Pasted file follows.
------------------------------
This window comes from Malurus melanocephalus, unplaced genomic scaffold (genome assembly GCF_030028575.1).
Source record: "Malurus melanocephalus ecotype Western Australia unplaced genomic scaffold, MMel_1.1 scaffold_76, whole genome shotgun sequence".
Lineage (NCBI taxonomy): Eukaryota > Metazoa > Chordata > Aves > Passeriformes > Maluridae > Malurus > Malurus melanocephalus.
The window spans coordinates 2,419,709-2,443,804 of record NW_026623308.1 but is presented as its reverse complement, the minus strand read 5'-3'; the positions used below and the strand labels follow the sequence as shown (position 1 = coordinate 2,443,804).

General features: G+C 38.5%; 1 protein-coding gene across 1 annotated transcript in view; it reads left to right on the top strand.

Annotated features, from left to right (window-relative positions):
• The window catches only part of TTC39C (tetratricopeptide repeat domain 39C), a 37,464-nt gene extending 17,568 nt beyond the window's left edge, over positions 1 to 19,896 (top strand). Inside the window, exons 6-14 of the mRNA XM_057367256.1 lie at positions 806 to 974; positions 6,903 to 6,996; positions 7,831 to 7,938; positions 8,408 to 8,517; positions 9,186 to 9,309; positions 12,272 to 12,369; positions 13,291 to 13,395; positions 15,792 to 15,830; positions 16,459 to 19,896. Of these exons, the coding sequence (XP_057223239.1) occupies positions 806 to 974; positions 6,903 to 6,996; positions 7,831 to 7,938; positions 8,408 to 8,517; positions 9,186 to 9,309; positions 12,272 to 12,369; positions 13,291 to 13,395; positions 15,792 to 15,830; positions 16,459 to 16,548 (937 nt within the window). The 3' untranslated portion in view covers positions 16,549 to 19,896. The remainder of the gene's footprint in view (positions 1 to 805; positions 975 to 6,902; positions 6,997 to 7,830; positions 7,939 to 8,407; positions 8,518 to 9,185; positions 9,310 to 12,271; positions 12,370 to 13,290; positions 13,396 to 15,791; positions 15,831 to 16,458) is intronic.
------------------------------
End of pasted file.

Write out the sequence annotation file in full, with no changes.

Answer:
This window comes from Malurus melanocephalus, unplaced genomic scaffold (genome assembly GCF_030028575.1).
Source record: "Malurus melanocephalus ecotype Western Australia unplaced genomic scaffold, MMel_1.1 scaffold_76, whole genome shotgun sequence".
Lineage (NCBI taxonomy): Eukaryota > Metazoa > Chordata > Aves > Passeriformes > Maluridae > Malurus > Malurus melanocephalus.
The window spans coordinates 2,419,709-2,443,804 of record NW_026623308.1 but is presented as its reverse complement, the minus strand read 5'-3'; the positions used below and the strand labels follow the sequence as shown (position 1 = coordinate 2,443,804).

General features: G+C 38.5%; 1 protein-coding gene across 1 annotated transcript in view; it reads left to right on the top strand.

Annotated features, from left to right (window-relative positions):
• The window catches only part of TTC39C (tetratricopeptide repeat domain 39C), a 37,464-nt gene extending 17,568 nt beyond the window's left edge, over positions 1 to 19,896 (top strand). Inside the window, exons 6-14 of the mRNA XM_057367256.1 lie at positions 806 to 974; positions 6,903 to 6,996; positions 7,831 to 7,938; positions 8,408 to 8,517; positions 9,186 to 9,309; positions 12,272 to 12,369; positions 13,291 to 13,395; positions 15,792 to 15,830; positions 16,459 to 19,896. Of these exons, the coding sequence (XP_057223239.1) occupies positions 806 to 974; positions 6,903 to 6,996; positions 7,831 to 7,938; positions 8,408 to 8,517; positions 9,186 to 9,309; positions 12,272 to 12,369; positions 13,291 to 13,395; positions 15,792 to 15,830; positions 16,459 to 16,548 (937 nt within the window). The 3' untranslated portion in view covers positions 16,549 to 19,896. The remainder of the gene's footprint in view (positions 1 to 805; positions 975 to 6,902; positions 6,997 to 7,830; positions 7,939 to 8,407; positions 8,518 to 9,185; positions 9,310 to 12,271; positions 12,370 to 13,290; positions 13,396 to 15,791; positions 15,831 to 16,458) is intronic.